ER CNAs - page 2

Hello I've completed all my prereqs for nursing school, including my CNA course. I'll most likely start NS in the fall of 2007. So, i've decided to apply for some aide jobs. The one that... Read More

  1. by   sunshineonleith
    hey thanks, i will. you brought up good points about getting to know where things are/the docs. i will be in this ED later on this year for at least a small rotation, hopefully by then i'll have my head screwed on straight, eh?
  2. by   tacole
    I have been a tech in an ER for 5 1/2 years, we work both with critical and non critical pts. The CNA's in our dept are called techs. At our hospital, CNA I is PCA, and CNA II is PCT. Our facility, allows us to do everything the nurse does except give medicine. We do probably 90% of the work, or pretty close. We work hard for the little money we get.
  3. by   tacole
    I agree with you. The ER is the most exciting place I have ever worked and you see everything. People outside of the medical field just would not believe the things we do and see. It is an exciting adventure everyday. I think everyone should have to work as a CNA in an ER for a while before they can try nursing school. It would make a better nurse out of them.
  4. by   TheERisForMe
    hi... i've been a tech for 2 years at a level 1 ED, it's my dream job and i can't wait until i graduate... but one thing i did that i think helped is that i had 6 months in the ED observation unit first. this gave me a chance to pick up a lot of basic skills before moving on to traumas and all that. I also felt pretty underqualified sometimes but as long as you ask a million questions and pay attention you'll pick it up pretty quick.
  5. by   Mr. Grumpy
    Sunshine, Your burning my parade up. If you have never worked in ED, you may need more orientation than 2 weeks (especially a Level I). Your previous experience in nursing school is not going to help you as much as you think. Mostly, your orientation will be the standard JCAHO, Haz-Mat, paperwork stuff that will become an old file cabinet for that 0.5% of crap that you don't use. The rest is the stuff that will "make or break" you working in the ED. These are the task oriented skills. Be prepared to grow some tough skin and work hard. It is not always peaches and cream. Finally, good luck.
  6. by   sunshineonleith
    you're **** straight its not all peaches

    so far, i love the ER and i want to cry about 2x a shift. I am expected to know where things are/how to do things that i've never seen/done before in my life. I constantly feel like a failure. I've had 3 12 hour shifts of orientation to the actual ED and 8 hrs as a HUC (secretary). I have two more eights coming up this week, and then i'm on my own! I think the scariest thing for me will be splints that I've never done before. Its scary, frustrating, exhausting. However - the RN's are AMAZING at showing me things I've never seen/done before, the Docs have all been nice so far, and I'm looking forward to going back this week. It will take me time to adjust, but I'm learning so much.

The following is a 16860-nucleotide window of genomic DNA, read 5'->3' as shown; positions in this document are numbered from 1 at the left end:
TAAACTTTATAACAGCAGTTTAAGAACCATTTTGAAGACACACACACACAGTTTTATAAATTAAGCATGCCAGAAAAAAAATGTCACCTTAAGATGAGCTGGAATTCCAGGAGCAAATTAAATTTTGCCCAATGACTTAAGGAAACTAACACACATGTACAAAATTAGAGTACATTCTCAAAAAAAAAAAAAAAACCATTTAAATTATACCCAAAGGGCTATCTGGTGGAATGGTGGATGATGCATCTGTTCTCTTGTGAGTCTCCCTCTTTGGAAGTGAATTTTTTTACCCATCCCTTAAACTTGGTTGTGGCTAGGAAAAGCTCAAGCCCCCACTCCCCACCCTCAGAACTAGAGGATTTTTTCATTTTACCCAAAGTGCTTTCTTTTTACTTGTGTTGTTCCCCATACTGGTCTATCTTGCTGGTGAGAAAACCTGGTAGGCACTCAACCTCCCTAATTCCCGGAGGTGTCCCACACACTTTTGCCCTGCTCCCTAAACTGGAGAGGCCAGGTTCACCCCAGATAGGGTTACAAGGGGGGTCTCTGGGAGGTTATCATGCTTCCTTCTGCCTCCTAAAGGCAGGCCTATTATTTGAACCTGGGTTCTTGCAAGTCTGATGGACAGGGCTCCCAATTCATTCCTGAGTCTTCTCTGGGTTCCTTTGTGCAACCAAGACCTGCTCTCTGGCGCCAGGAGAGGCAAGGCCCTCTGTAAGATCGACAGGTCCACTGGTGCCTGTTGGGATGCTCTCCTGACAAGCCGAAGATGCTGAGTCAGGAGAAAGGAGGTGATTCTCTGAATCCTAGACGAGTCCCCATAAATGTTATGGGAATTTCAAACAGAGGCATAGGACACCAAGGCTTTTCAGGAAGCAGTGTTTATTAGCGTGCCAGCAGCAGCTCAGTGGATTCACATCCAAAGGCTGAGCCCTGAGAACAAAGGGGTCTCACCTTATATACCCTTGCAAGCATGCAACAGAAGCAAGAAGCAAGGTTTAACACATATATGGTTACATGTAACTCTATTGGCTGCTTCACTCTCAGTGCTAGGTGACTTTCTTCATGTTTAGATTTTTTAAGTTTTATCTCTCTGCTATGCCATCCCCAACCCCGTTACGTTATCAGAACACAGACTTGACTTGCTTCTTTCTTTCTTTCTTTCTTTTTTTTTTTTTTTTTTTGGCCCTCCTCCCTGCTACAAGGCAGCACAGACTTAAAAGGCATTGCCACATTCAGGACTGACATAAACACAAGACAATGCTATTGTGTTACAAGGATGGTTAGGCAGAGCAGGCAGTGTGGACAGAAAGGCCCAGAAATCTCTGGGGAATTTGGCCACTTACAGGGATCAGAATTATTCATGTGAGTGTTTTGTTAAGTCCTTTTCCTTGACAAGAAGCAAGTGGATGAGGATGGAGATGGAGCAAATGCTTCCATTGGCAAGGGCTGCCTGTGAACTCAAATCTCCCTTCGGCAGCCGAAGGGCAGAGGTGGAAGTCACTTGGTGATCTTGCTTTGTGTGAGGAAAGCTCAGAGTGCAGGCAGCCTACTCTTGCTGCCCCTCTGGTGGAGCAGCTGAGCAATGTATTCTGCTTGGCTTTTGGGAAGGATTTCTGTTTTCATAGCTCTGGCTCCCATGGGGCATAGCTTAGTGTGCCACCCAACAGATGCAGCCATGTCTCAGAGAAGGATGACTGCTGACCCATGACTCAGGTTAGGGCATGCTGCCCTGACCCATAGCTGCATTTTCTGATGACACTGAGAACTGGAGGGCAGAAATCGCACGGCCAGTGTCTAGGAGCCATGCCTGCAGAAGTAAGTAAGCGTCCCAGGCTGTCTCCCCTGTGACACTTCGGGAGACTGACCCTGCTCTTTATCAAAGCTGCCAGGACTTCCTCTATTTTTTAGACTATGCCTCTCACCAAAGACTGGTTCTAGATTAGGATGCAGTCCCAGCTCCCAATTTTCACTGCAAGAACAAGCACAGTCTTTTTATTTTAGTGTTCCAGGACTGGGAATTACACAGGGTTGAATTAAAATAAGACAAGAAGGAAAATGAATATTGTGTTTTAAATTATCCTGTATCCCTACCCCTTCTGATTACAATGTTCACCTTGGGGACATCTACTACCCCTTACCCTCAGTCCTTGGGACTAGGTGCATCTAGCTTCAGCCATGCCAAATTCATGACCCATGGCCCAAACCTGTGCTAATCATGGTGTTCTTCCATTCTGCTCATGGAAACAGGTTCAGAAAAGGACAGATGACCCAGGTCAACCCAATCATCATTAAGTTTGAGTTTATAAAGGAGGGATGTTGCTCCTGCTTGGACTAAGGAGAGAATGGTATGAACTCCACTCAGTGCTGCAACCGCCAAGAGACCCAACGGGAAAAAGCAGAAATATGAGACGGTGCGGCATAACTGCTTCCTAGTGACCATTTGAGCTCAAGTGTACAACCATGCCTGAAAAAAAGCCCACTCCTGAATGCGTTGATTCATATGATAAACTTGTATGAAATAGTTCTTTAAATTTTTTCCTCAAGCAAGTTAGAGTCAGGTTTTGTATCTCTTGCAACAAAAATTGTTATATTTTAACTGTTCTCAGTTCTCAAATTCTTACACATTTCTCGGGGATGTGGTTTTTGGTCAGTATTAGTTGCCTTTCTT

7. by   Jen2
    I have been a tech in an ER for 5 1/2 years, we work both with critical and non critical pts. The CNA's in our dept are called techs. At our hospital, CNA I is PCA, and CNA II is PCT. Our facility, allows us to do everything the nurse does except give medicine. We do probably 90% of the work, or pretty close. We work hard for the little money we get.
    I am sure you work very hard. I don't mean to flame you and please do not take offense. Nursing is probably 5% skill and 95% critical thinking. I truly take offense when you say that you do everything the nurse does except give meds. There is so much more to nursing than putting in I.V.'s and pushing drugs.
  8. by   nursebearfeet
    most people are intimidated by the er. i am in a level one trauma center. our ed techs are all paramedics. so they can perform a lot of duties, and most of them rock. if you are in nursing school and have the opportunity to work in the ed, do it. it will teach you how to time manage, multi task, and assess in a hurry, and so much more. you wont regret it. don't be intimidated, find a good work buddy (if your lucky, it'll be your preceptor) and learn everything that comes your way. it will help you immeasurably in school, and which ever area you then choose to go into!
    good luck and welcome to the er team.
  9. by   netgeek
    Hi I live in Canada and we dont EMT's or CNA's in the ER. Its mostly just the nurse. I am interested in becoming an ER nurse in the states. I have my bachelor of science in nursing.

    I was wondering what does the ER nurse do when there are techs and CNA's? Is the nurse on the bottom of the pack when it comes to the "hierarchy" of the ER?

    Thanks.

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